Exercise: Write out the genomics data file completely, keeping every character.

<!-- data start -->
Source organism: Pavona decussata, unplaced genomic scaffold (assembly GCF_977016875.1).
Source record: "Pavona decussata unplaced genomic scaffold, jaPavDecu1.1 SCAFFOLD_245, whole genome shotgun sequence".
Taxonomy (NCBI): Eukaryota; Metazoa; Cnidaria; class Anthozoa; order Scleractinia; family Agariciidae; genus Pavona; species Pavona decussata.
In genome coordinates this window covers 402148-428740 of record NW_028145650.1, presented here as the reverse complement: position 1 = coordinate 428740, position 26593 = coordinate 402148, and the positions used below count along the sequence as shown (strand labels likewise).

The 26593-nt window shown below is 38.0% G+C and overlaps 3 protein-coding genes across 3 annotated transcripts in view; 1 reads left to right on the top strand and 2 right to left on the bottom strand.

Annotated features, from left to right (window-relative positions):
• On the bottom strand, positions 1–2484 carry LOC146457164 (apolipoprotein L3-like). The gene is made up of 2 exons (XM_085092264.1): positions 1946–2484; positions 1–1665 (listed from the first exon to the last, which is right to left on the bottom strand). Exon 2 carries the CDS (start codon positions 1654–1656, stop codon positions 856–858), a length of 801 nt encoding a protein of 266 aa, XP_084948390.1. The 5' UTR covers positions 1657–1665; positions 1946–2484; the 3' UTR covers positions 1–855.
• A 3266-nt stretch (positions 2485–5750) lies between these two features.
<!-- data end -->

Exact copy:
Source organism: Pavona decussata, unplaced genomic scaffold (assembly GCF_977016875.1).
Source record: "Pavona decussata unplaced genomic scaffold, jaPavDecu1.1 SCAFFOLD_245, whole genome shotgun sequence".
Taxonomy (NCBI): Eukaryota; Metazoa; Cnidaria; class Anthozoa; order Scleractinia; family Agariciidae; genus Pavona; species Pavona decussata.
In genome coordinates this window covers 402148-428740 of record NW_028145650.1, presented here as the reverse complement: position 1 = coordinate 428740, position 26593 = coordinate 402148, and the positions used below count along the sequence as shown (strand labels likewise).

The 26593-nt window shown below is 38.0% G+C and overlaps 3 protein-coding genes across 3 annotated transcripts in view; 1 reads left to right on the top strand and 2 right to left on the bottom strand.

Annotated features, from left to right (window-relative positions):
• On the bottom strand, positions 1–2484 carry LOC146457164 (apolipoprotein L3-like). The gene is made up of 2 exons (XM_085092264.1): positions 1946–2484; positions 1–1665 (listed from the first exon to the last, which is right to left on the bottom strand). Exon 2 carries the CDS (start codon positions 1654–1656, stop codon positions 856–858), a length of 801 nt encoding a protein of 266 aa, XP_084948390.1. The 5' UTR covers positions 1657–1665; positions 1946–2484; the 3' UTR covers positions 1–855.
• A 3266-nt stretch (positions 2485–5750) lies between these two features.